“There’s a huge difference between having an RV always parked in front of your property versus loading and unloading an RV,” said Eichenwald. “It seems to me you shouldn’t require a permit to load and unload an RV.”
Addressing his colleagues on the issue, Guridy said: “I advocate we make people get a permit.”
“How do you make everyone get a permit –if they play by all the rules except getting the permit?” asked O’Connell.
Said Guridy: “They should get a fine if they don’t have a permit and you catch them, because you have no way to know when they parked there.”
He continued: “If we have something on the books, we should be able to enforce it. If people are supposed to get a permit and they’re not getting a permit, that’s a problem. So why have it on the books? I have a big problem with putting laws on the books that we cannot enforce or we do not enforce.”
O’Connell said there was an incorrect misunderstanding that RV and camper owners have to pay $50 for a permit: $25 to load to go on vacation and another $25 to unload when they return home.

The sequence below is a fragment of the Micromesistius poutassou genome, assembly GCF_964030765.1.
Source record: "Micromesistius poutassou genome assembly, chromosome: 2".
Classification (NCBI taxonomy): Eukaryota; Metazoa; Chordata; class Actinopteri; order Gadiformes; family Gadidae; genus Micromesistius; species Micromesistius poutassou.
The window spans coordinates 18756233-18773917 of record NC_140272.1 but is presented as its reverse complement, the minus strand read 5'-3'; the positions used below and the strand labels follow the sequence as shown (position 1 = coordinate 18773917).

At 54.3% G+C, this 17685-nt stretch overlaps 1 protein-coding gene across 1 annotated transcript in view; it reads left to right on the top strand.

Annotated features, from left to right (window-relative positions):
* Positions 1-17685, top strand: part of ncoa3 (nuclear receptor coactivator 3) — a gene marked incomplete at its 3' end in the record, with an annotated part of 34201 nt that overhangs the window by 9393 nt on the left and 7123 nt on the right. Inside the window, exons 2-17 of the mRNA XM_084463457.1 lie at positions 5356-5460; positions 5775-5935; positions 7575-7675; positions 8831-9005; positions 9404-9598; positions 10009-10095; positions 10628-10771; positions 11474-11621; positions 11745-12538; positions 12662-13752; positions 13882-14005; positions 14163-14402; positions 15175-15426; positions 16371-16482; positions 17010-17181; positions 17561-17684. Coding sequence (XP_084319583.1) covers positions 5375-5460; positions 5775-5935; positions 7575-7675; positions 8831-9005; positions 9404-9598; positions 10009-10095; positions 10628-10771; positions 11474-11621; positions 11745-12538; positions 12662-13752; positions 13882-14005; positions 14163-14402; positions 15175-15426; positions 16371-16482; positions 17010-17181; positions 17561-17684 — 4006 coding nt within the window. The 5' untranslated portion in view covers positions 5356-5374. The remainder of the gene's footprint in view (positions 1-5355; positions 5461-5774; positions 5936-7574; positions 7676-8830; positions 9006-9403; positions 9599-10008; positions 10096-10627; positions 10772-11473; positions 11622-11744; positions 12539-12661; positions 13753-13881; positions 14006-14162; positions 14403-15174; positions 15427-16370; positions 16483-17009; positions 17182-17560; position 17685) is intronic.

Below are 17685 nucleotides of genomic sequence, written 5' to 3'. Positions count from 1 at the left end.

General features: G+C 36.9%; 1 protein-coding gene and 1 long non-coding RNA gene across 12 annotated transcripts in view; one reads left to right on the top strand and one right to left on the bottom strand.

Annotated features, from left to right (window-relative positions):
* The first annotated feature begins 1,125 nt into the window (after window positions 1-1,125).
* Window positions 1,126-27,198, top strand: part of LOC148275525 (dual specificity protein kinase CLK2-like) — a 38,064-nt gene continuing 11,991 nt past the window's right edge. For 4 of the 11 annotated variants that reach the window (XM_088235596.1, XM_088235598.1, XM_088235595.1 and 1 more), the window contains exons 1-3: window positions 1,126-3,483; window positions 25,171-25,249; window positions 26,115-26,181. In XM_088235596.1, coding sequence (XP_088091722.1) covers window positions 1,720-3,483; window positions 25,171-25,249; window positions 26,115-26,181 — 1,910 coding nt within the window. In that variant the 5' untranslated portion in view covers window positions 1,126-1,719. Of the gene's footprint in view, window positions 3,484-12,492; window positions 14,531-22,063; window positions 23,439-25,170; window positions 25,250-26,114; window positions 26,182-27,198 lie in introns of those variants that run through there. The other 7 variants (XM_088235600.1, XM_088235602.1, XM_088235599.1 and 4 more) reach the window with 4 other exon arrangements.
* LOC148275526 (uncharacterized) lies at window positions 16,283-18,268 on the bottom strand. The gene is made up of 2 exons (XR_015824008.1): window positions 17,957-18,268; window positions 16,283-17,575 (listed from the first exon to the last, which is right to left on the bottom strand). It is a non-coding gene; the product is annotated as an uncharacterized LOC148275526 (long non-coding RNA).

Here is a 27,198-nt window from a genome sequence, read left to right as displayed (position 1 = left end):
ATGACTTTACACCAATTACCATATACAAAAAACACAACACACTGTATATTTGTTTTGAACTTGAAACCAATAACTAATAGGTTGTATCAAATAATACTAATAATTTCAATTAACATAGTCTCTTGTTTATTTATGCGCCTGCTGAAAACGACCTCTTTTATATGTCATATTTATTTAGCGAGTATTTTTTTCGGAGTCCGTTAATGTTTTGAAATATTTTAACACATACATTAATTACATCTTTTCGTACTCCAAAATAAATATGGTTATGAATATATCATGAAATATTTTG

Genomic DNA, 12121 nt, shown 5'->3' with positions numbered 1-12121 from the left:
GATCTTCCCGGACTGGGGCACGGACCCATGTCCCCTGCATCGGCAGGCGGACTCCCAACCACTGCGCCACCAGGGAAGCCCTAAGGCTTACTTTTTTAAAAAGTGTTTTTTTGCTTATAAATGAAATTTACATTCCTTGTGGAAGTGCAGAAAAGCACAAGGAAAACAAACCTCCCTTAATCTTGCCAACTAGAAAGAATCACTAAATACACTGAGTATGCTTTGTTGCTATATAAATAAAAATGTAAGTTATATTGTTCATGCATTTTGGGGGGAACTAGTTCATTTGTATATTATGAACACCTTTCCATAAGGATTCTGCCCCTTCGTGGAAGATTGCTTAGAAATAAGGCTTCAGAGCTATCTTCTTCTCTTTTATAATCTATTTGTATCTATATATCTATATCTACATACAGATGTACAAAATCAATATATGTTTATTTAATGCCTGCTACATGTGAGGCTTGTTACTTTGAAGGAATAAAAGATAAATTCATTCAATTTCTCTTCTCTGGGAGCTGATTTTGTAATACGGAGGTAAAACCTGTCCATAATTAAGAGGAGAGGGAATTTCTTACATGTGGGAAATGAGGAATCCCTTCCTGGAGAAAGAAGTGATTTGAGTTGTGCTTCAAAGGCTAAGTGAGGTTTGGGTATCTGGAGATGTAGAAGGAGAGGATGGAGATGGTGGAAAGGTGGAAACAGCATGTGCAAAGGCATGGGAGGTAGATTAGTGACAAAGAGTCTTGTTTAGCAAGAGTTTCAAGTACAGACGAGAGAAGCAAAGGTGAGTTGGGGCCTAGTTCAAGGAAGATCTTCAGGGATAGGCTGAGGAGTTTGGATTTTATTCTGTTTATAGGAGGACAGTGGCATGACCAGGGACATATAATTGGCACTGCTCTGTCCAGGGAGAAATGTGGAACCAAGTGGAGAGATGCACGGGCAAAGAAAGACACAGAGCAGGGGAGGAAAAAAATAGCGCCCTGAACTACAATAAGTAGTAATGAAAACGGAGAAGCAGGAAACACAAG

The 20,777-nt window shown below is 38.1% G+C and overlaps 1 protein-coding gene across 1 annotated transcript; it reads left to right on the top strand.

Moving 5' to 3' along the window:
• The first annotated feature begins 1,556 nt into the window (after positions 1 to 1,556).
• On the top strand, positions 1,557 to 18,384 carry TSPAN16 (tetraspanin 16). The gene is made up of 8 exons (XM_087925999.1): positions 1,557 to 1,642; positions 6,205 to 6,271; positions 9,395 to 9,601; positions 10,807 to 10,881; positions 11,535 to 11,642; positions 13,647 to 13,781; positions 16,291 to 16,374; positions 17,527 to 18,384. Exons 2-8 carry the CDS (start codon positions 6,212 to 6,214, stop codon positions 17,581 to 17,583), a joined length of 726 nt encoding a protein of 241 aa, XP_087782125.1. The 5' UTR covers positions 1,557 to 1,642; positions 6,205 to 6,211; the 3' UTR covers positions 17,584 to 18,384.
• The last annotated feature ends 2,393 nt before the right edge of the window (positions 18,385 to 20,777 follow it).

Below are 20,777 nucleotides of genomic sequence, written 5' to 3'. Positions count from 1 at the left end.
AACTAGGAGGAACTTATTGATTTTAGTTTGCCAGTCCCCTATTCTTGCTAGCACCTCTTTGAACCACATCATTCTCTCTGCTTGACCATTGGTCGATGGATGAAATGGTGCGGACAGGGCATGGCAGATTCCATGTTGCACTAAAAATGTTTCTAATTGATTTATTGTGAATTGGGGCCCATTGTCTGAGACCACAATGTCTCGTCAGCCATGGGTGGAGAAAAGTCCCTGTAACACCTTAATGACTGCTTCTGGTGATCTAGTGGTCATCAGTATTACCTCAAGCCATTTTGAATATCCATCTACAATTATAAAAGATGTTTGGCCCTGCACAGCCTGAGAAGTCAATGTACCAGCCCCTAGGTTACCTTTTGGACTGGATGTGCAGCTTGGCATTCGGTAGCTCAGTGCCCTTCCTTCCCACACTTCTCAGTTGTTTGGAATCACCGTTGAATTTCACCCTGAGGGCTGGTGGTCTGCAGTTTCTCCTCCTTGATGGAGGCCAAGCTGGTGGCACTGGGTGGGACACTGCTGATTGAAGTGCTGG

But he noted the city does have fines for those who violate the current 24-hour limit. Those fines begin at $50 and climb to $100, depending on how quickly they are paid.
O’Connell and Eichenwald want to keep those fines for those who violate their proposed 48-hour limit.
Guridy said the advantage of permits is the city knows when people will park to load or unload. “If you don’t have a permit, you should get a fine,” he said.
But O’Connell said residents may not want to get permits for home security reasons: they don’t want anybody, including people working at the parking authority, to know they are going out of town.
Said Eichenwald: “I wouldn’t go get a permit to tell people I’m going on vacation.”
Resident Ken Laudenslager, who helped create the original load/unload ordinance several years ago, told the committee its intent was simple: “Without the permit, they’re not allowed to be parked on the street.”
Laudenslager implored council members to keep the 24-hour time limit. He said there is no reason an RV or camper can’t be loaded or unloaded in 24 hours. He also said there’s no way he wants someone to park their RV in front of his house for an entire weekend.
But resident Harvey Stahler said housecleaning an RV can’t be done in 24 hours.
Stahler, who provided estimates that suggest there may be about 600 RV owners in Allentown, said most owners don’t park them in the city because there is no space to store them and too much vandalism.
Resident Tom Hahn also advocated a 48-hour limit, indicating that much time is needed to unload, especially if people return home from a trip on a Sunday night and have to go to work Monday morning.
“We’ve been camping since 1968 with no ordinance, no permit, no complaints – unless a jealous neighbor or a nosy busybody wants to know your business,” said Hahn. “When the rest of the world wants to go on vacation, they don’t have to get a permit.”